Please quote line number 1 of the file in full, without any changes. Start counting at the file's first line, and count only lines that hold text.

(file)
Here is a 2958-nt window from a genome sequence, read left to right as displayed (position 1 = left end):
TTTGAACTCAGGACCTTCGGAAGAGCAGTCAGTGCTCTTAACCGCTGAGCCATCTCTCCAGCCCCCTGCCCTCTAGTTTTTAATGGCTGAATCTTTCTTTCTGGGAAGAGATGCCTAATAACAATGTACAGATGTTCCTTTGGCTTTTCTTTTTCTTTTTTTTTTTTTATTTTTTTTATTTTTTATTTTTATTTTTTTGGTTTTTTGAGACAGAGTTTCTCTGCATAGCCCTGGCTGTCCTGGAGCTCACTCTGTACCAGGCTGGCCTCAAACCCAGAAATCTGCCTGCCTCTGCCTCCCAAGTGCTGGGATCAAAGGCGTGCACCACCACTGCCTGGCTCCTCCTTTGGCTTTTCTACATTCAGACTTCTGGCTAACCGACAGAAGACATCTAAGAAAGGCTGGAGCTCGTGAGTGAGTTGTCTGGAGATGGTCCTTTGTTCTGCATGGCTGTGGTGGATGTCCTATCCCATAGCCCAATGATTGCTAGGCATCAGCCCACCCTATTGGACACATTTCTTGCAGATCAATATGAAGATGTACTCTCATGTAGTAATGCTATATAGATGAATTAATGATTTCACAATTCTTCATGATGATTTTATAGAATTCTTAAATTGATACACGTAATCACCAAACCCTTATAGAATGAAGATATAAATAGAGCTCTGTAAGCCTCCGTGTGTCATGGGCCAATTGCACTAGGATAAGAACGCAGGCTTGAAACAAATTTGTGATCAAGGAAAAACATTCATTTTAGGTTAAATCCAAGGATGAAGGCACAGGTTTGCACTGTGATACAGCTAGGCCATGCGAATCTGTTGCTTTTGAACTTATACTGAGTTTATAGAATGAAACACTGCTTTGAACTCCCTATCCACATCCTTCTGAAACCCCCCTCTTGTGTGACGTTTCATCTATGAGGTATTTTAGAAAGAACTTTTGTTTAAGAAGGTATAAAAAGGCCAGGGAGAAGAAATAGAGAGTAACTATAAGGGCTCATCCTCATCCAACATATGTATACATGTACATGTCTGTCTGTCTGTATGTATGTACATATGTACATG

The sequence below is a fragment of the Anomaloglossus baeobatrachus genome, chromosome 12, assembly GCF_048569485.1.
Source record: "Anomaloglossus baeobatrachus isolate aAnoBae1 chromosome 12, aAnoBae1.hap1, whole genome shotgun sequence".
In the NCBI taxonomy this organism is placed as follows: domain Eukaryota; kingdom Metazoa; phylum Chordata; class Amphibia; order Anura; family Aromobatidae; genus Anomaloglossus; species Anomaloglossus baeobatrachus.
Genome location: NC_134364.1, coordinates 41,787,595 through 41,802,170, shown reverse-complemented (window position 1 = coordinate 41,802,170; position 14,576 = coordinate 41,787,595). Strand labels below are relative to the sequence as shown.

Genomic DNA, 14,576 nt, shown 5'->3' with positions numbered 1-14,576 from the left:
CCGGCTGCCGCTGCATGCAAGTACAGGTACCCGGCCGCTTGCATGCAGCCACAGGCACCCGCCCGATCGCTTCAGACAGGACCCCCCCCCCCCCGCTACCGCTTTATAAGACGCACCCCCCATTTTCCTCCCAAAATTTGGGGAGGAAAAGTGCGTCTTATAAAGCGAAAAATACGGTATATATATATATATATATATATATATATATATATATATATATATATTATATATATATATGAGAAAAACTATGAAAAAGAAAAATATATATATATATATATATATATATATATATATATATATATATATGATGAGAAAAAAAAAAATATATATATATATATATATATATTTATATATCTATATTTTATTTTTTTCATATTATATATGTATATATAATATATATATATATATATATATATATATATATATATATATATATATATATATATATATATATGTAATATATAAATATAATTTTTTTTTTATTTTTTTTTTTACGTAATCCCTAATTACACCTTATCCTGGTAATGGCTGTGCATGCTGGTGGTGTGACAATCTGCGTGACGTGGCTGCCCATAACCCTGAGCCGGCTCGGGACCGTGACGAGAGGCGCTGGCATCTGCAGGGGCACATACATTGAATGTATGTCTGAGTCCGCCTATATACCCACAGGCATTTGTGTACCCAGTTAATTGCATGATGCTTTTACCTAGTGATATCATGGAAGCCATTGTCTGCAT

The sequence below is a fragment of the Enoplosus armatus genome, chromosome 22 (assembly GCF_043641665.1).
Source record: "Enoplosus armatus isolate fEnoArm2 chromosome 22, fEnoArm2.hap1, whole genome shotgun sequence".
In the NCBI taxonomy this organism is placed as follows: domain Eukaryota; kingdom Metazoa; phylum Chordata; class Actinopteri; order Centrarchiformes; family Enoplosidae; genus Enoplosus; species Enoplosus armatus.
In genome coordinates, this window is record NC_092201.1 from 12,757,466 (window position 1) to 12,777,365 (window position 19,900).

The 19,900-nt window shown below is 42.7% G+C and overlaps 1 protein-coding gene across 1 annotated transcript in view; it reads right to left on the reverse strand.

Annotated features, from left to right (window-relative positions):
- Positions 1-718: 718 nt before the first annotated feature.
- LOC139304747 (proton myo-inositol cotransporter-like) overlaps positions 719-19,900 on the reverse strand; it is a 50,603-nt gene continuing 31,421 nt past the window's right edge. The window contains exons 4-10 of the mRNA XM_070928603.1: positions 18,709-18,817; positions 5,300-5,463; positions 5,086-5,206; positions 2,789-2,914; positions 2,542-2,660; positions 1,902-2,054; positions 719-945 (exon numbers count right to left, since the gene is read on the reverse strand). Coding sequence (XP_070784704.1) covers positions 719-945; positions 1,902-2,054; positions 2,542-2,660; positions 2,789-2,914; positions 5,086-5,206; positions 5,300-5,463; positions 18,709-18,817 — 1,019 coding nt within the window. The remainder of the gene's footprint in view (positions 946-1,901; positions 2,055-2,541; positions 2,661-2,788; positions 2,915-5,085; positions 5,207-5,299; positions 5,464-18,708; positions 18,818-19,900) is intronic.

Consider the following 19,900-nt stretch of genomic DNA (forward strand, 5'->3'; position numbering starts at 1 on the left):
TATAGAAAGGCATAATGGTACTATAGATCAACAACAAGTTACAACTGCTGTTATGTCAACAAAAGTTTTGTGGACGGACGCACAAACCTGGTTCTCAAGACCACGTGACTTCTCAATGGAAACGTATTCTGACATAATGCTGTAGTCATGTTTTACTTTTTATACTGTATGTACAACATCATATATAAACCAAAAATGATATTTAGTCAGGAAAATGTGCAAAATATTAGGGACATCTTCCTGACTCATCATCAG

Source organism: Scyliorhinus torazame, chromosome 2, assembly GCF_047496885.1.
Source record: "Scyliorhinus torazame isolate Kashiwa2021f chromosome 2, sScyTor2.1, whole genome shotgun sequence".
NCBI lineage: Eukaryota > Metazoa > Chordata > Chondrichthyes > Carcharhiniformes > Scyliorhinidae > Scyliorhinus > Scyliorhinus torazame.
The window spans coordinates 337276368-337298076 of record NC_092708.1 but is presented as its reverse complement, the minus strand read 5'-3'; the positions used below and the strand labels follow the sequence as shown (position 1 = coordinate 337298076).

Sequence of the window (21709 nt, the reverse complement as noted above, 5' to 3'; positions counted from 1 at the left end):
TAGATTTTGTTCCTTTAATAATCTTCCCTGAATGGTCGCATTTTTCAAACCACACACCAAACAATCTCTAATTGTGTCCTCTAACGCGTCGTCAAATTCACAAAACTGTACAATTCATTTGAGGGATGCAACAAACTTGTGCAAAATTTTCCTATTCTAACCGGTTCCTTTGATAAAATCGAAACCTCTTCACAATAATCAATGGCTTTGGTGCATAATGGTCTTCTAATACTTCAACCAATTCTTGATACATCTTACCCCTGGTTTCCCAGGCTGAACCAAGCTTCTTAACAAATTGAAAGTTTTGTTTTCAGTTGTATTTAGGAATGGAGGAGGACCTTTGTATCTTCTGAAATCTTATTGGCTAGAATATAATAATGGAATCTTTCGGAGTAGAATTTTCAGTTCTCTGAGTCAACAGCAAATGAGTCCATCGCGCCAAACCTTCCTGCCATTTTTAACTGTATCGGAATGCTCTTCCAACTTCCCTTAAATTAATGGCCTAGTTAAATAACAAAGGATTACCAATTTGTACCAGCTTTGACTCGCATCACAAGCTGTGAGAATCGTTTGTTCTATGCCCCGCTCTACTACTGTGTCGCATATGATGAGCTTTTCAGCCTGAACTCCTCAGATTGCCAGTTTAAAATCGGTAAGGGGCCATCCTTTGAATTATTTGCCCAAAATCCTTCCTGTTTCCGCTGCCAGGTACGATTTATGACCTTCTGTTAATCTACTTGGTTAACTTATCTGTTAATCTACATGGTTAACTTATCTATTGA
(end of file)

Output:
Here is a 2958-nt window from a genome sequence, read left to right as displayed (position 1 = left end):